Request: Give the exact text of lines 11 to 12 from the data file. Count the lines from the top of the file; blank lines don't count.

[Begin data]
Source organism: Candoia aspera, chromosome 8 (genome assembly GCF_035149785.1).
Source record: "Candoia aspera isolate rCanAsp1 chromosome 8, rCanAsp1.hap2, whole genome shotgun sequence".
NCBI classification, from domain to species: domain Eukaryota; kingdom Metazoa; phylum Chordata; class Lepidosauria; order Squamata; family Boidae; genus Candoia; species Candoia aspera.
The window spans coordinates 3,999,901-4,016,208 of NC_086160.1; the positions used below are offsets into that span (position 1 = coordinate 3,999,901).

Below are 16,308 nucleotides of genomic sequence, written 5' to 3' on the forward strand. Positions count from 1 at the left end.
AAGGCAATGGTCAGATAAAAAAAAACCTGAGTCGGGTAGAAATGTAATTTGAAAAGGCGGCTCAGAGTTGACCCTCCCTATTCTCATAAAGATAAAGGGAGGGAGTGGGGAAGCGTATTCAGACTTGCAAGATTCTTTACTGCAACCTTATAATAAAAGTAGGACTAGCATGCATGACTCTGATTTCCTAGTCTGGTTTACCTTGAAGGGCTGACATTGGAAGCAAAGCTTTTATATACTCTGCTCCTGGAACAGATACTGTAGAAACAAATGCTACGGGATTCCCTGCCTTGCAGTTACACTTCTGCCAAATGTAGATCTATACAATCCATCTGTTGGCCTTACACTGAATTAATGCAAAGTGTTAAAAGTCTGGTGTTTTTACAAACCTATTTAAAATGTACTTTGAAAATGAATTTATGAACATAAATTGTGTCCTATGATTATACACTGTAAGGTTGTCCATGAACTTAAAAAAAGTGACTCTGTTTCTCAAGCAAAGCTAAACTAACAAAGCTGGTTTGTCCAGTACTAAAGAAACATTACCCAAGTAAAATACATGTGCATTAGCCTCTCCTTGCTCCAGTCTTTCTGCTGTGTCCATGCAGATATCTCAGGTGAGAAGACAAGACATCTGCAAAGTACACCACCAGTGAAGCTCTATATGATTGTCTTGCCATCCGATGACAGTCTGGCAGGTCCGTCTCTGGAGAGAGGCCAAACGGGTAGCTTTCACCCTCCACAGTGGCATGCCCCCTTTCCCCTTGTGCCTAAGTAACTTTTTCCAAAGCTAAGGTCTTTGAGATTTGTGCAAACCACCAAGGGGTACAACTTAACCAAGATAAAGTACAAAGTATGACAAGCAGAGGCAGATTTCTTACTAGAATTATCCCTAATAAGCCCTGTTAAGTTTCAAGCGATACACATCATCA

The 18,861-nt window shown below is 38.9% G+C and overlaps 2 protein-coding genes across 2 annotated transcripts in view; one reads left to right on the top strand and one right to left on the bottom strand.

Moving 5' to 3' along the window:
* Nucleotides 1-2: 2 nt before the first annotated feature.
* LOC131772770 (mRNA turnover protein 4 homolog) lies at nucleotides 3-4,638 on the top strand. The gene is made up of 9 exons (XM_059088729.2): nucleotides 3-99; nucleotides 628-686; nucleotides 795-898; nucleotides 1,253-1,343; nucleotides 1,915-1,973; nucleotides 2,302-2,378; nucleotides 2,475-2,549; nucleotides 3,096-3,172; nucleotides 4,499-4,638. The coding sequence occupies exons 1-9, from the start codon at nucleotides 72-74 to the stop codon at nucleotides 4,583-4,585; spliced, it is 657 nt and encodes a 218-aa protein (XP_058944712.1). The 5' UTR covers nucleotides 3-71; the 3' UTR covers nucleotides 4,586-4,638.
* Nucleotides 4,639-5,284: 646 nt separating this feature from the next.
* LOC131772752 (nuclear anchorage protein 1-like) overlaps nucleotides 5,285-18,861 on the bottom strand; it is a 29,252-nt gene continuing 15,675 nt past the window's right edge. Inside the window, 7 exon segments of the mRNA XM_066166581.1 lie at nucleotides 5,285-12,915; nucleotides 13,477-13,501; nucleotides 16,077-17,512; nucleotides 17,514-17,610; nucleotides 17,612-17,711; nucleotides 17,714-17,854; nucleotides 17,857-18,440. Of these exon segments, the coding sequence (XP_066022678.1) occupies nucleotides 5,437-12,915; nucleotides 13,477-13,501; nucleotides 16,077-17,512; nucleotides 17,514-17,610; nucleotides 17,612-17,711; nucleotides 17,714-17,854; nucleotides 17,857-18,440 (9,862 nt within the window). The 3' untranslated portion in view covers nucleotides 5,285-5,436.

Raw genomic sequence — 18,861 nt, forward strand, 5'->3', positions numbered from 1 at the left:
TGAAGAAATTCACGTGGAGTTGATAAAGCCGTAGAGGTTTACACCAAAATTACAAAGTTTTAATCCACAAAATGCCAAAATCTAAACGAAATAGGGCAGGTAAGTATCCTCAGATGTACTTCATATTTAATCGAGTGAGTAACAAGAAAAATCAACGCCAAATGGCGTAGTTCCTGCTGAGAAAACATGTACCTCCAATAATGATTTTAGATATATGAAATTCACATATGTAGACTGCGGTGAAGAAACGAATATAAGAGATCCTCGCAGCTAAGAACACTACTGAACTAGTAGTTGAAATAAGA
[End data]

* Nucleotides 4,639-5,284: 646 nt separating this feature from the next.
* LOC131772752 (nuclear anchorage protein 1-like) overlaps nucleotides 5,285-18,861 on the bottom strand; it is a 29,252-nt gene continuing 15,675 nt past the window's right edge. Inside the window, 7 exon segments of the mRNA XM_066166581.1 lie at nucleotides 5,285-12,915; nucleotides 13,477-13,501; nucleotides 16,077-17,512; nucleotides 17,514-17,610; nucleotides 17,612-17,711; nucleotides 17,714-17,854; nucleotides 17,857-18,440. Of these exon segments, the coding sequence (XP_066022678.1) occupies nucleotides 5,437-12,915; nucleotides 13,477-13,501; nucleotides 16,077-17,512; nucleotides 17,514-17,610; nucleotides 17,612-17,711; nucleotides 17,714-17,854; nucleotides 17,857-18,440 (9,862 nt within the window). The 3' untranslated portion in view covers nucleotides 5,285-5,436.